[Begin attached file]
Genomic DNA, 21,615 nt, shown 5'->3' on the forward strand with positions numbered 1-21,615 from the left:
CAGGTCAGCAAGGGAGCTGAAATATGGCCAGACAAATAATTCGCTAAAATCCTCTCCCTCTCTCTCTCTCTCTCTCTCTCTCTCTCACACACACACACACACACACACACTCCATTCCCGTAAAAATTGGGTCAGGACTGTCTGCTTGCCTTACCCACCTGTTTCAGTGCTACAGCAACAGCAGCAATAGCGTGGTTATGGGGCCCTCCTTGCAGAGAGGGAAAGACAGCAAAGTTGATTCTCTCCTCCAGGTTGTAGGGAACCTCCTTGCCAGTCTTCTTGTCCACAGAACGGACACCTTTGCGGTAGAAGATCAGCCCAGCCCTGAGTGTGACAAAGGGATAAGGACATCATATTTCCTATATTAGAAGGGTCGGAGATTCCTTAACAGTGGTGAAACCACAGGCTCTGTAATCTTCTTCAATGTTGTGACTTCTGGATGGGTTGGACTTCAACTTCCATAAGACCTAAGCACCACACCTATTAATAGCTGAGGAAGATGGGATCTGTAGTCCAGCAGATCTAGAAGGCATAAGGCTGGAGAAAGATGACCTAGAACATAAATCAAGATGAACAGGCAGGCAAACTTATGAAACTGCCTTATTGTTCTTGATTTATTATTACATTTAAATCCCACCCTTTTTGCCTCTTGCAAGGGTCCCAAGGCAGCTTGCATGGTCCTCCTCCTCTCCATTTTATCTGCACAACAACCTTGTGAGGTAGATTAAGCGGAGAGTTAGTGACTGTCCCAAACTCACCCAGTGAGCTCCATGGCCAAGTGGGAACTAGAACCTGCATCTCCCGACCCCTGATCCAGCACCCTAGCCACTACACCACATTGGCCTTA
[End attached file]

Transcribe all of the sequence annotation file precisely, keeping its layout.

Genomic DNA, 21,615 nt, shown 5'->3' on the forward strand with positions numbered 1-21,615 from the left:
CAGGTCAGCAAGGGAGCTGAAATATGGCCAGACAAATAATTCGCTAAAATCCTCTCCCTCTCTCTCTCTCTCTCTCTCTCTCTCTCACACACACACACACACACACACACTCCATTCCCGTAAAAATTGGGTCAGGACTGTCTGCTTGCCTTACCCACCTGTTTCAGTGCTACAGCAACAGCAGCAATAGCGTGGTTATGGGGCCCTCCTTGCAGAGAGGGAAAGACAGCAAAGTTGATTCTCTCCTCCAGGTTGTAGGGAACCTCCTTGCCAGTCTTCTTGTCCACAGAACGGACACCTTTGCGGTAGAAGATCAGCCCAGCCCTGAGTGTGACAAAGGGATAAGGACATCATATTTCCTATATTAGAAGGGTCGGAGATTCCTTAACAGTGGTGAAACCACAGGCTCTGTAATCTTCTTCAATGTTGTGACTTCTGGATGGGTTGGACTTCAACTTCCATAAGACCTAAGCACCACACCTATTAATAGCTGAGGAAGATGGGATCTGTAGTCCAGCAGATCTAGAAGGCATAAGGCTGGAGAAAGATGACCTAGAACATAAATCAAGATGAACAGGCAGGCAAACTTATGAAACTGCCTTATTGTTCTTGATTTATTATTACATTTAAATCCCACCCTTTTTGCCTCTTGCAAGGGTCCCAAGGCAGCTTGCATGGTCCTCCTCCTCTCCATTTTATCTGCACAACAACCTTGTGAGGTAGATTAAGCGGAGAGTTAGTGACTGTCCCAAACTCACCCAGTGAGCTCCATGGCCAAGTGGGAACTAGAACCTGCATCTCCCGACCCCTGATCCAGCACCCTAGCCACTACACCACATTGGCCTTA